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Drywall Sander Types: Top 4 Tools, Not Just for the Pros

Here is the list of drywall sander tools and extras that all the pros use…different styles for different budgets.

Sanding drywall is downright painful and don’t get me started on drywall dust: it has a mind of its own if you are not using a drywall sander vacuum (dust extractor).

Bottom line: most folks buy a low-cost drywall sander (not top quality but fine). It’s a US-based company called WEN and this tool is fine for homeowner jobs. Really not for pros, but some pros do use it.

The WEN drywall sander has GREAT, and I do mean great ratings: and it’s fast. See it here. More details just below.

Re-sale value is good for these tools, so pull that trigger, fly through the work, then get at least half your money back.

Here is the drywall sander for every budget: from the pro-type orbital vacuum sander to the ole trusty: pad and stick. See my favorite sander here: expensive, for pros, or serious tool lovers. More on this baby at the bottom. But here are the main homeowner level tools:

1 – BEST VALUE: WEN ‘s orbital drywall sander, costs a lot less than the what the pros buy, but does the same work. Reviews are stunning: ‘really well made’. Re-sale value is very good. Comes with disks to start. See below for more.

2 – BEST BUDGET: Dewalt 5-inch orbital with dust bag, The most quality for the least cost

Big boy toy: if you want what the pros use… this rig is pricey but worth every penny. Jump down to check it out. Your new franchise!

Bottom line—our top 4 tools for drywall sanding, all from makers of the real-deal pro tools: the first 3 suck great!

  1. Best for the money: WEN, a decent company, makes the same basic type of orbital drywall sander as the big boys that costs a lot less. Click on the picture for the price. Surprised? Yes, it’s a good deal but it’s not Festool (bottom of page). The WEN company website shows the care they put into their tools. (They’re based in Elgin, Illinois.) More below.
  2. Want to be neat and sand by hand? Hyde Tools’ hand sander: very good price here. It attaches to the shop-vac like the big boys. Don’t use your house vac! Trust me the dust will kill it. You need a shop vac with a filter to trap the dust. This Hyde is a great little tool made in the USA: check the price here. For the drywall sanding screens (don’t get sandpaper for this one). More on tool, screens, and shop vac below.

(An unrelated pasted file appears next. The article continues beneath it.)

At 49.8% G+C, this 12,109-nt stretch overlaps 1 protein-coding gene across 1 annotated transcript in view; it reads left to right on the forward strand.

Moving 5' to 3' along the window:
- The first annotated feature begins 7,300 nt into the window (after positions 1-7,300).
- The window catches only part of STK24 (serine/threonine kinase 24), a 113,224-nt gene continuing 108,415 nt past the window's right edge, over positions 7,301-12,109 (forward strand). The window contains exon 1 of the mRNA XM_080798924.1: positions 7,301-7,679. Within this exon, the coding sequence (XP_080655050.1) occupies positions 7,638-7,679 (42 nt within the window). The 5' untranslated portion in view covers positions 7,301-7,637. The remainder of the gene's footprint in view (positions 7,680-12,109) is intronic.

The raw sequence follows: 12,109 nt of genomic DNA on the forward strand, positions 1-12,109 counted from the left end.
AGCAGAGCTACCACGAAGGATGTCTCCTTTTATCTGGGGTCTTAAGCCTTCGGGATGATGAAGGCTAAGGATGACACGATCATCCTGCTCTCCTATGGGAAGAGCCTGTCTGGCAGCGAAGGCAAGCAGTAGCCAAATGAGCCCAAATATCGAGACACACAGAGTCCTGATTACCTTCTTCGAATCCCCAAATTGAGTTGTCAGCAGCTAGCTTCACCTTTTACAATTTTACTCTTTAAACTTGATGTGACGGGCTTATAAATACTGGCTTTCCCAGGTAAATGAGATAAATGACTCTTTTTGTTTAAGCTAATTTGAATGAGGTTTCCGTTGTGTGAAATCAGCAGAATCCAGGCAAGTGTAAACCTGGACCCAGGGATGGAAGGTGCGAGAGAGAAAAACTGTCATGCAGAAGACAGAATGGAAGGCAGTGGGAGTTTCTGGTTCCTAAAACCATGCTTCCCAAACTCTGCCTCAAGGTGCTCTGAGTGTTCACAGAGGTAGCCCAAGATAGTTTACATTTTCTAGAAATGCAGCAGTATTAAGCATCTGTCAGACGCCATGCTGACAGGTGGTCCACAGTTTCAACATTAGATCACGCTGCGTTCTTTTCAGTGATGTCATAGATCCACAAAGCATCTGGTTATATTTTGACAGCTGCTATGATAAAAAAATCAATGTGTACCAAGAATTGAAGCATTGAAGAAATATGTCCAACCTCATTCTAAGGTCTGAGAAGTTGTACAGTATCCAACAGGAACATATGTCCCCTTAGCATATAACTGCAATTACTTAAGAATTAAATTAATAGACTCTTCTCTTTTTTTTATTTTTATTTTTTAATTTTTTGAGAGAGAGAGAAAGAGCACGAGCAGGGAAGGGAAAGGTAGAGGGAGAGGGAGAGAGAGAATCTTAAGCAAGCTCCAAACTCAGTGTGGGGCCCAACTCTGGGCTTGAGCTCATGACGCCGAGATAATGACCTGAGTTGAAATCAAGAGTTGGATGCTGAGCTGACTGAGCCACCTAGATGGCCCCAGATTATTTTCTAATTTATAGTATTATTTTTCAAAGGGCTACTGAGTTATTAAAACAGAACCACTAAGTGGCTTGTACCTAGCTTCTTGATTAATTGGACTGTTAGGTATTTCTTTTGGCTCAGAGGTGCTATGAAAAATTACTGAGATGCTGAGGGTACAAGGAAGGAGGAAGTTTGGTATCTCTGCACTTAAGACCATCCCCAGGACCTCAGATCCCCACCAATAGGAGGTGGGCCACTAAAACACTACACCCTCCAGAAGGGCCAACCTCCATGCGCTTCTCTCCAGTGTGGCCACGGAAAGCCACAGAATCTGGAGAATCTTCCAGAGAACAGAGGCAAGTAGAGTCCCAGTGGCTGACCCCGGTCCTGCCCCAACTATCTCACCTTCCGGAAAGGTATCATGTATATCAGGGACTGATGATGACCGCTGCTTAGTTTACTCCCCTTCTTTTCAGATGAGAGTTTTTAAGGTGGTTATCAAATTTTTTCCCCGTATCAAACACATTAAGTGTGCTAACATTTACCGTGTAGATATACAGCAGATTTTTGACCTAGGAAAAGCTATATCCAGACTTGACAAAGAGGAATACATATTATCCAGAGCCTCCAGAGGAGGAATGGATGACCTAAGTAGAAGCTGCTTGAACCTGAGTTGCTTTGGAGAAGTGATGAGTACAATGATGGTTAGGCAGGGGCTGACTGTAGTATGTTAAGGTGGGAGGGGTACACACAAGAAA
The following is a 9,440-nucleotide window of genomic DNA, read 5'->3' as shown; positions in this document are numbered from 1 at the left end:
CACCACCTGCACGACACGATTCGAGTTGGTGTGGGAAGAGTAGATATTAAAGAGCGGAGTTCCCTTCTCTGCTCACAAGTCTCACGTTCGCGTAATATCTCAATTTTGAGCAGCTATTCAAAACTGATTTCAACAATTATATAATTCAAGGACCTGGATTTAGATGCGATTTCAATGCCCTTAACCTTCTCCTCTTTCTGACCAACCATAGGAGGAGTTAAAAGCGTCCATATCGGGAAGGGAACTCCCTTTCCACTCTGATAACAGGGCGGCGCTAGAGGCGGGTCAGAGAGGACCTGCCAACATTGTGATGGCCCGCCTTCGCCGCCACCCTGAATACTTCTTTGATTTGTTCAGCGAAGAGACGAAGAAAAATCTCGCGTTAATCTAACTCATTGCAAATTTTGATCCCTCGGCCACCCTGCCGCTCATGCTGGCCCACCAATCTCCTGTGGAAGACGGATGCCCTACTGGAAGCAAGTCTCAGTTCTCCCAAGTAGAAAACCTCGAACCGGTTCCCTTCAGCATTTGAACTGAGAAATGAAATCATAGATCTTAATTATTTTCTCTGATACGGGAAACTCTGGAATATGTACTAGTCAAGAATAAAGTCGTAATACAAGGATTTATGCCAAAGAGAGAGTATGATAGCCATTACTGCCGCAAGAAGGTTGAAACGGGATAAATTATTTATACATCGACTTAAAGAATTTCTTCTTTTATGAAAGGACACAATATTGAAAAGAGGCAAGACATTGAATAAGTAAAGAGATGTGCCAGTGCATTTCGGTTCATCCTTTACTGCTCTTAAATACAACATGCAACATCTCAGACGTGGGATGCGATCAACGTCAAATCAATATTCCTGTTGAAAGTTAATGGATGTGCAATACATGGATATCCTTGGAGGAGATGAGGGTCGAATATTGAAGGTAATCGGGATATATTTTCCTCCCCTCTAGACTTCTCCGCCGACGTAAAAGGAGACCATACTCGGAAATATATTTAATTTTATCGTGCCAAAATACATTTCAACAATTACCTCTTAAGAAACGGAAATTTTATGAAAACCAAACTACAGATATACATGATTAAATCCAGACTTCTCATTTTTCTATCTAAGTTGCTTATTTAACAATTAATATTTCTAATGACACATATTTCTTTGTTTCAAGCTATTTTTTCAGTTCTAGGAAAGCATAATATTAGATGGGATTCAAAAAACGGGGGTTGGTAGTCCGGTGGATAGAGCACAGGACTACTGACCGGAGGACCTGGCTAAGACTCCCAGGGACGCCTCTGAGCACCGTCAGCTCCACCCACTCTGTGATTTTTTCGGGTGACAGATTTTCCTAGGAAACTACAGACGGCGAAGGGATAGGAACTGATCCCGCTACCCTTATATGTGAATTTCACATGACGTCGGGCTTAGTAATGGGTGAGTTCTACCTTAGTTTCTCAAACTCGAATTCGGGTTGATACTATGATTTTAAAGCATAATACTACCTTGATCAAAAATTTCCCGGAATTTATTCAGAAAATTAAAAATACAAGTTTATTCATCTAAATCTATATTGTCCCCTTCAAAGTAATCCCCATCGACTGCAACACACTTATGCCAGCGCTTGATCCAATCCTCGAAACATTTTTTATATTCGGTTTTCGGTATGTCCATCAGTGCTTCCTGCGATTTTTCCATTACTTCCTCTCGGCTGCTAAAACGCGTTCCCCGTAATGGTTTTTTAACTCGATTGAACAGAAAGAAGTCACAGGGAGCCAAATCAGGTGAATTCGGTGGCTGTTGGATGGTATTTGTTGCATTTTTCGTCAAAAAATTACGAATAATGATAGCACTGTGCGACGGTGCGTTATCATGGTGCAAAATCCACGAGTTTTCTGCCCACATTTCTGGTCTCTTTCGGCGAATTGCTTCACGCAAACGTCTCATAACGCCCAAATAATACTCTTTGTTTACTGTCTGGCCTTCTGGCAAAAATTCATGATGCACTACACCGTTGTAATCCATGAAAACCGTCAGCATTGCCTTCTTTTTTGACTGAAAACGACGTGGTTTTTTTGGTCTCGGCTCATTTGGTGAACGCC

3. This painter’s everything sander: the Dewalt 5-inch orbital with dust bag (great for many projects), check price online.
  4. An un-flippable pole sander (use your broomstick) that’s not like the rectangular ones that flip on you and leave marks. All pros use this now and then: old school drywall sander—improved. See Online here.
More detail on these below, plus the downside of not using dust-extractors, shop-vacs (and how to improvise one).

Drywall Sanders: Top 4

After the best sanders are some ways to control the dust.

You know those ridges left by the wall sander…like dried mud under the paint? That’s because you had a lazy sander. It used to be very hard work.

Drywall sanding a roomOur advice: Cut your time in half and get a good electric drywall sander that sucks…up almost all the dust. Then, re-sell it online: you will get most of your money back: “Only used once” … pros always need a good drywall sander vacuum, plus they will buy your leftover paper.

Of course, you need a respirator: we simplified the crazy, complex world of filters here: for drywall dust, you just need P100 or HEPA filters: look for the kit with the retaining clips.

2. WEN is a company we have come to trust. They make lower-cost power tools like this almost dustless sander that have thousands of great reviews. Our guess is that they want to become accepted with the big boys like PorterCable and DeWalt, then they will raise prices. For a homeowner, this would be a decent choice.

  • same 9-inch hook/loop (velcro) paper that the pros use (see the 120-grit drywall sander paper I use)
  • the hose is 1.5 inches (get this adapter if your shop vac hose is 2.5″, etc)
  • only 9 lbs, and has a telescoping handle: nice job Wen
  • hand help version is ½ the price (not worth it in our view)
  • comes with some paper, but you’ll appreciate this variety pack

How I use this tool: I start with 80 grit after the first coat of drywall compound is dry just to knock down the big chips. Then a quick blast with 120 grit and then more mud. For the final sanding I give a quick touch with 12- then use 220. In other cases, I feel 120 is enough.

New to this? Experiment with how much drywall board (paper) can take before you scratch it. You will get the hang of just keeping the drywall sander head on the dry mud.

3. Hyde’s hand block vacuum pad: drywall sander with a vacuum attachment comes vacuum hose adapters for any dust trapping canister style vac. Hyde also sells a similar one that has no pole attachment (save about 10 bucks). DON’T USE SANDPAPER: You need the dust to get sucked through a screen!

Get the Norton washable drywall sanding screens.

  • only 3 ounces (plus the weight of the hose)
  • snap-lock, not wing nuts to hold sanding screens in place (thank you Hyde)
  • comes with hose adapters for different shop vacs
  • must use sanding screens, for drywall sanding: not sandpaper